Important Events in the History of Medieval 6 Introduction 8 e Chapter One 13 Beginnings and In uences Chapter Two 27 , Rooms, and Chapter ree 41 Constructing a Castle Chapter Four 54 Castles and Warfare Chapter Five 69 e Medieval Castle Today Source Notes 83 Facts About Medieval Castles 86 For Further Research 88 Index 90 Picture Credits 95 About the Author 96 ca. 1230 1838 Birth of castle designer Master James of St. George. Renovation of Castle in begins.

1295 Work begins on Castle, the last of Edward I’s castles in .

ca. 1350 End of the medieval period and the beginning of the .

ca. 1450 Guns become the most e ective weapons.

1300 1500 1700 1900

ca. 1500 e era of castle construction 2006 comes to an end. is named a 1304 UNESCO World Heritage Site. Edward I captures by means of the Warwolf. 1820 Sir Walter Scott’s nostalgic medieval novel is ca. 1275 published. is introduced into . 7 e massive walls of Castle in Wales (pictured) o ered protection from repeated attacks from battering rams and other such weapons. ick, high walls were a common feature of castles from the 1100s on. wearied and weakened the invading force, and the extra time gave the defenders more opportunity to respond. High walls also allowed the castle’s archers to shoot from a higher angle while still being protected from enemy  re; this was an added advantage for the defenders. Some later medieval castles had walls that were only about 15 to 20 feet (4.6 m to 6 m) high, but the walls of the stronger castles typically measured about 30 feet (9 m) in height and sometimes more. e wall of Eng- land’s reached 40 feet (12 m) above the ground. In general, as the medieval era wore on and weaponry improved, the walls of newly constructed castles grew ever thicker and higher.

29 The

made of water, soil, and lime to fasten the stones end to end in each row. Once the bottom layer of stones was complete, work would be- gin on the second layer, with serving this time to glue the lay- ers together. When the walls had risen three or four feet (about 1 m), the space between them would be  lled with rubble—random pieces of stone mixed with mortar. is connected the two edges and created the base for the completed wall. en the process would begin again, rais- ing the walls another three to four feet (about 1 m) at a time until the structure was the desired height.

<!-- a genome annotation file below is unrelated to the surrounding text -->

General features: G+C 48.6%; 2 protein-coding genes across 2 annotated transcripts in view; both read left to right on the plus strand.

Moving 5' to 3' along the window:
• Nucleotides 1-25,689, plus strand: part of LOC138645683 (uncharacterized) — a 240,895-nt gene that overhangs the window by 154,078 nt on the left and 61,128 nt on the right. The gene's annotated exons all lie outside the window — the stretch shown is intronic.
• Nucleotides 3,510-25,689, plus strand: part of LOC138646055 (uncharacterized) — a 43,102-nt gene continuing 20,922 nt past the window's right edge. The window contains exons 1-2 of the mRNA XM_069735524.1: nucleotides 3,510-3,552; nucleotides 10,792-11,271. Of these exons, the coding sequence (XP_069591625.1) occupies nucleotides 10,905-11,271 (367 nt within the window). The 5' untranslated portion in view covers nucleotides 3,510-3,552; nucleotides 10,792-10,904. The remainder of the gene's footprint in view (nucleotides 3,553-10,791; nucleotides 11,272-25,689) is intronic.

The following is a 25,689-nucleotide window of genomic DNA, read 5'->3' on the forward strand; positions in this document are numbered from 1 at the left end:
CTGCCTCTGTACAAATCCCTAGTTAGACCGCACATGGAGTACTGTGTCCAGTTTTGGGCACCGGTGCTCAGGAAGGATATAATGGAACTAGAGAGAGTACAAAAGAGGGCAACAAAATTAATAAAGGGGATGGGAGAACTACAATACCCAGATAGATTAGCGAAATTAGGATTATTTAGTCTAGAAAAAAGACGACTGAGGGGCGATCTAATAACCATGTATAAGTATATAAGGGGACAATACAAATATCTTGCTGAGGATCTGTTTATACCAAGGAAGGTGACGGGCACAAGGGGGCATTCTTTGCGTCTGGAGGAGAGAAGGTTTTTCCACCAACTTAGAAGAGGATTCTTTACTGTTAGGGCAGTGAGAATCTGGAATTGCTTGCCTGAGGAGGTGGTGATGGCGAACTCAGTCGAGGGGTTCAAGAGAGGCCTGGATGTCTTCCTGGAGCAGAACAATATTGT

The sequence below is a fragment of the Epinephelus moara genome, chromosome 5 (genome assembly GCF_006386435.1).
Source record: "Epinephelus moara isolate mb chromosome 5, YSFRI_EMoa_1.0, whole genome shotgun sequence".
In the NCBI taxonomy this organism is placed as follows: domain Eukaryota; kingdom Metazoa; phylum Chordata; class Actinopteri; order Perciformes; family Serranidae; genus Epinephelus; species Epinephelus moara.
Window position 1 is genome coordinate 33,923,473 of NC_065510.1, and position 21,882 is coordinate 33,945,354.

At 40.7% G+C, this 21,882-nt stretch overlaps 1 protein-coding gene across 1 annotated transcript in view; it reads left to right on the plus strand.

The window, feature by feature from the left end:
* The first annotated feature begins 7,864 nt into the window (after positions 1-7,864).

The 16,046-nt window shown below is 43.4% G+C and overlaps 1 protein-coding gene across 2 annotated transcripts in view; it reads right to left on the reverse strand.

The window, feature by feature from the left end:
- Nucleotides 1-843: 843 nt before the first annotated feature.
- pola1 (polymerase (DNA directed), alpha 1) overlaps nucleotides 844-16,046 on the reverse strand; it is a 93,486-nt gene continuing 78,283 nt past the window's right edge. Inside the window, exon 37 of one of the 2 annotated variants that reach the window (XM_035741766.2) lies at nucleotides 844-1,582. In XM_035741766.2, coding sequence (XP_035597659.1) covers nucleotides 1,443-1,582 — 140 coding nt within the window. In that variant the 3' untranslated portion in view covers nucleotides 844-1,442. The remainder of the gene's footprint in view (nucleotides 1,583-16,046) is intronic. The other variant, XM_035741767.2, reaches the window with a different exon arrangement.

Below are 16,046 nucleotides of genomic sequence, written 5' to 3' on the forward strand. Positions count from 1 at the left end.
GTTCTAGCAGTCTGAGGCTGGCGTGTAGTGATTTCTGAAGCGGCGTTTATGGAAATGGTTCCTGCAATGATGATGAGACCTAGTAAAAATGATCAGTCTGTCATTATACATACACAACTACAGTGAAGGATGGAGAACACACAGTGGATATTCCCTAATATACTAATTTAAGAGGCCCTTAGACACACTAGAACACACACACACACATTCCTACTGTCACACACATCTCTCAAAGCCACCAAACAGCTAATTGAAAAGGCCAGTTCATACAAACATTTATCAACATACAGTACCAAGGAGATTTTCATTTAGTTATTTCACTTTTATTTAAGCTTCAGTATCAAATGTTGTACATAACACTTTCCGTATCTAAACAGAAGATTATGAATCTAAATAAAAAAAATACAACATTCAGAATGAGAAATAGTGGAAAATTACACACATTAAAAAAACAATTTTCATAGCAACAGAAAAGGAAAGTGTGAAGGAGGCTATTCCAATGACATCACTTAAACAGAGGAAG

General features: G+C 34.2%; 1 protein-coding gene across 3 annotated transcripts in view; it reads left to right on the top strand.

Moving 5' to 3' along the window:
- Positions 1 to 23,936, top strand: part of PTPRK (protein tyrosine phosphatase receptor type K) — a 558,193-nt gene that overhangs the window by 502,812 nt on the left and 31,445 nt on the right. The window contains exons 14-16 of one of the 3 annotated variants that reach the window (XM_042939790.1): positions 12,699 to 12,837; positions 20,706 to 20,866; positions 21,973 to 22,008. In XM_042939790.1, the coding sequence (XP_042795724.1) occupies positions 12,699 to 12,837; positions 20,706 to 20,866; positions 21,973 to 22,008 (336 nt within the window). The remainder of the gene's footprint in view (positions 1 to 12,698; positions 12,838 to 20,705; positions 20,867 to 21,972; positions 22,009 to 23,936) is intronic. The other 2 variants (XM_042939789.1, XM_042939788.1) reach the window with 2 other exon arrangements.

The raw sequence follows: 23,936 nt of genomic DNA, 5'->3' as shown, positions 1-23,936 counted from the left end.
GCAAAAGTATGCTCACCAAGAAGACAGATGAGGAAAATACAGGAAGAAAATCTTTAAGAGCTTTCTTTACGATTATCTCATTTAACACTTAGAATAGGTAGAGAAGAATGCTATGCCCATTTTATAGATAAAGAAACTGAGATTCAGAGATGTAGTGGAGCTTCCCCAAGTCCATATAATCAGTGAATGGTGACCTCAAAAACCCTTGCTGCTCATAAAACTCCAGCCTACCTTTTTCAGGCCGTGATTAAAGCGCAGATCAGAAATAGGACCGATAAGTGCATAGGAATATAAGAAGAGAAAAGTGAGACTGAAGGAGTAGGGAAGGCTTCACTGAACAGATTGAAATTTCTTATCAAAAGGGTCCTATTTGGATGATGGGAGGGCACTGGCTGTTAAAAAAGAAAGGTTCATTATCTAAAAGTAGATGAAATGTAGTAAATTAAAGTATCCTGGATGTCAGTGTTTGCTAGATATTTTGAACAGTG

50 in Romania (pictured) has successfully marketed itself as the home of the legendary Count Dracula. It is the most-visited site in the country. the legendary Count Dracula; today, it is the most-visited site in the country. is still the home of Britain’s royal fam- ily, but parts of the complex are open to tourists, and hundreds of thousands of visitors tour these parts each year. Other castles dating from the have been converted into commercial establishments. Quite a few medieval castles now serve as hotels, for example. One of the most famous of these is the Castell d’Empordà in Spain. Built originally during the 1300s, this castle became a thirty-seven-room hotel in 1999. e advertising for the hotel leans heavily on the building’s historical value. “Where else


Height • Usual height for the motte of a large motte and : 30 feet (9 m). • Height of the walls of Framlingham Castle in : 40 feet (12 m). • Height of the at in England: 80 feet (24 m). • Height of the tallest at in England: 128 feet (39 m). • Number of steps in the staircase leading to the top tower of the Alcázar de Segovia in Spain: 152.

Thickness and Length • Average thickness of a stone castle wall: 7 feet (2 m). • ickness of the walls at in Wales: 20 feet (6 m). • ickness of some of the walls at Borl Castle in Croatia: 40 feet (12 m). • Approximate length of the wall at Castle in Wales: 1,400 yards (1,280 m).

Area • Area covered by the bailey in a standard motte and bailey: 3 acres (1 ha). • Area covered by Castle in Poland: 5 square miles (13 square km). • Approximate dimensions of the largest : 100 feet by 100 feet (30.5 m by 30.5 m). • Volume of stone contained in the keep of the Château de Langeais in : 1,556 cubic yards (1,190 cubic m).


Note: Boldface page numbers Castle (Wales), indicate illustrations. 39 cannons, 70–72 (Wales), Castell d’Empordà (Spain), 51 80–81 Alcazár of Segovia (Spain), 9 Castle Coucy (France), 42 Alcuin of York, 19 , 58–62 Alvor Castle (), 72 cathedrals, 14 Ardres Castle (France), Celje Castle (Slovenia), 74 36–37 Château de Chinon (France), arrowloops, 30, 31 55 siege of, 56 baileys, 23, 35 Château d’Etampes (France), See also motte and bailey 35 castles Château de Vincennes Baker, Alan, 61 (France), 36 Bayeux Tapestry, 24 Château Gaillard (France), (Wales), 52, 62 32, 46–47 Chilham Castle (England), belfries (siege towers), 66–67 52 de nition of, 66 (), Bouillon Castle (France), 37, 74 42 concentric castles, 31–32, Bradbury, Jim, 60–61, 64 46–47, 50 Bran Castle (Romania), construction, 14, 41, 49–50 79–80, 80 length of time needed for, Burg (Germany), 52 10 motte and bailey, 20, 22